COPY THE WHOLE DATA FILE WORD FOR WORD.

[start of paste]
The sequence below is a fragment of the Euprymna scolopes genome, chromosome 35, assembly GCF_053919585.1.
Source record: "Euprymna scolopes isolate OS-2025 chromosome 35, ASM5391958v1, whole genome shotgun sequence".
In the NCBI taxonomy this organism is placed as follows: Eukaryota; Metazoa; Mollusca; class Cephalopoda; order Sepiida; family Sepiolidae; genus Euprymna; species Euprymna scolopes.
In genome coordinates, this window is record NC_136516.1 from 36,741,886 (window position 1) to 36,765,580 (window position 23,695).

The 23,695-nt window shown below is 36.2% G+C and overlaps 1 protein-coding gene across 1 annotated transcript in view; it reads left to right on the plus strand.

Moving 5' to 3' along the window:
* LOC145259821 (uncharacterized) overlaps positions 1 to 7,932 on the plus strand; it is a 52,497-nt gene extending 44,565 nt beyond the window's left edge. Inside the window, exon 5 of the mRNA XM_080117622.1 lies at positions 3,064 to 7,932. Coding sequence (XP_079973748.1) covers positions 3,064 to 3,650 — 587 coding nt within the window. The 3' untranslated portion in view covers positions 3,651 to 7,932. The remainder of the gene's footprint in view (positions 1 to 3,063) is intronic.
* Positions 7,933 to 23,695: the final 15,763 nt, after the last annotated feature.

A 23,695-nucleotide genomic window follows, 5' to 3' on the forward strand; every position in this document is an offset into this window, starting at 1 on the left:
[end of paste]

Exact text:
The sequence below is a fragment of the Euprymna scolopes genome, chromosome 35, assembly GCF_053919585.1.
Source record: "Euprymna scolopes isolate OS-2025 chromosome 35, ASM5391958v1, whole genome shotgun sequence".
In the NCBI taxonomy this organism is placed as follows: Eukaryota; Metazoa; Mollusca; class Cephalopoda; order Sepiida; family Sepiolidae; genus Euprymna; species Euprymna scolopes.
In genome coordinates, this window is record NC_136516.1 from 36,741,886 (window position 1) to 36,765,580 (window position 23,695).

The 23,695-nt window shown below is 36.2% G+C and overlaps 1 protein-coding gene across 1 annotated transcript in view; it reads left to right on the plus strand.

Moving 5' to 3' along the window:
* LOC145259821 (uncharacterized) overlaps positions 1 to 7,932 on the plus strand; it is a 52,497-nt gene extending 44,565 nt beyond the window's left edge. Inside the window, exon 5 of the mRNA XM_080117622.1 lies at positions 3,064 to 7,932. Coding sequence (XP_079973748.1) covers positions 3,064 to 3,650 — 587 coding nt within the window. The 3' untranslated portion in view covers positions 3,651 to 7,932. The remainder of the gene's footprint in view (positions 1 to 3,063) is intronic.
* Positions 7,933 to 23,695: the final 15,763 nt, after the last annotated feature.

A 23,695-nucleotide genomic window follows, 5' to 3' on the forward strand; every position in this document is an offset into this window, starting at 1 on the left: